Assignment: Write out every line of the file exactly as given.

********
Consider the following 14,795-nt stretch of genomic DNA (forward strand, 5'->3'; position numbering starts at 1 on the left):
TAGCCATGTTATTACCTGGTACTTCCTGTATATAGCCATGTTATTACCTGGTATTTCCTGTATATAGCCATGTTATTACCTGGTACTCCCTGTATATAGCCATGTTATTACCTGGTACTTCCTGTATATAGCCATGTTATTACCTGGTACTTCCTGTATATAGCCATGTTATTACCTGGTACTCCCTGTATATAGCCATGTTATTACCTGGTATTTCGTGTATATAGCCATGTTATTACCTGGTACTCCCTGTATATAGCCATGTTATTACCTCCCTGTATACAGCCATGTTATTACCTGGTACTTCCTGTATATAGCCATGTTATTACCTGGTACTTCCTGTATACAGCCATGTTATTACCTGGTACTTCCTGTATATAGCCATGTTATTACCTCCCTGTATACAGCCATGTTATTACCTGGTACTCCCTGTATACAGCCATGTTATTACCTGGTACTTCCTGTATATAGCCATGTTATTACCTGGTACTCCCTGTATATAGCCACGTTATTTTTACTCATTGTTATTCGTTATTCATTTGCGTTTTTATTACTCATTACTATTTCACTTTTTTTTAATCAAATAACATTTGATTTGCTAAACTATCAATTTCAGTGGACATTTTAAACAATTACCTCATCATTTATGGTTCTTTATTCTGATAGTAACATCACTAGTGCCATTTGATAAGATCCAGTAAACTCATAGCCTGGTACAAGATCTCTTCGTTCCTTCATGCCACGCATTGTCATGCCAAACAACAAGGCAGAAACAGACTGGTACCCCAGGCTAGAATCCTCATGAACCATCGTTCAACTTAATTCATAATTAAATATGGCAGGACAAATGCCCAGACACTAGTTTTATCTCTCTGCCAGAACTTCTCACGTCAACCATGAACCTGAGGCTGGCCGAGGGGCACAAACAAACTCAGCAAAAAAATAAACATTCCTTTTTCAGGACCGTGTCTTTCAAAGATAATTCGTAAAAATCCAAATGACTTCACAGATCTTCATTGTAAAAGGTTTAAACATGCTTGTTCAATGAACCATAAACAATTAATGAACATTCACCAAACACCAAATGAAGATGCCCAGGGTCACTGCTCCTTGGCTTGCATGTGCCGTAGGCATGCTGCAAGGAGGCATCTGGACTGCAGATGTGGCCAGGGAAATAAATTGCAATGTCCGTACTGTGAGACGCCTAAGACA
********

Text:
Consider the following 14,795-nt stretch of genomic DNA (forward strand, 5'->3'; position numbering starts at 1 on the left):
TAGCCATGTTATTACCTGGTACTTCCTGTATATAGCCATGTTATTACCTGGTATTTCCTGTATATAGCCATGTTATTACCTGGTACTCCCTGTATATAGCCATGTTATTACCTGGTACTTCCTGTATATAGCCATGTTATTACCTGGTACTTCCTGTATATAGCCATGTTATTACCTGGTACTCCCTGTATATAGCCATGTTATTACCTGGTATTTCGTGTATATAGCCATGTTATTACCTGGTACTCCCTGTATATAGCCATGTTATTACCTCCCTGTATACAGCCATGTTATTACCTGGTACTTCCTGTATATAGCCATGTTATTACCTGGTACTTCCTGTATACAGCCATGTTATTACCTGGTACTTCCTGTATATAGCCATGTTATTACCTCCCTGTATACAGCCATGTTATTACCTGGTACTCCCTGTATACAGCCATGTTATTACCTGGTACTTCCTGTATATAGCCATGTTATTACCTGGTACTCCCTGTATATAGCCACGTTATTTTTACTCATTGTTATTCGTTATTCATTTGCGTTTTTATTACTCATTACTATTTCACTTTTTTTTAATCAAATAACATTTGATTTGCTAAACTATCAATTTCAGTGGACATTTTAAACAATTACCTCATCATTTATGGTTCTTTATTCTGATAGTAACATCACTAGTGCCATTTGATAAGATCCAGTAAACTCATAGCCTGGTACAAGATCTCTTCGTTCCTTCATGCCACGCATTGTCATGCCAAACAACAAGGCAGAAACAGACTGGTACCCCAGGCTAGAATCCTCATGAACCATCGTTCAACTTAATTCATAATTAAATATGGCAGGACAAATGCCCAGACACTAGTTTTATCTCTCTGCCAGAACTTCTCACGTCAACCATGAACCTGAGGCTGGCCGAGGGGCACAAACAAACTCAGCAAAAAAATAAACATTCCTTTTTCAGGACCGTGTCTTTCAAAGATAATTCGTAAAAATCCAAATGACTTCACAGATCTTCATTGTAAAAGGTTTAAACATGCTTGTTCAATGAACCATAAACAATTAATGAACATTCACCAAACACCAAATGAAGATGCCCAGGGTCACTGCTCCTTGGCTTGCATGTGCCGTAGGCATGCTGCAAGGAGGCATCTGGACTGCAGATGTGGCCAGGGAAATAAATTGCAATGTCCGTACTGTGAGACGCCTAAGACA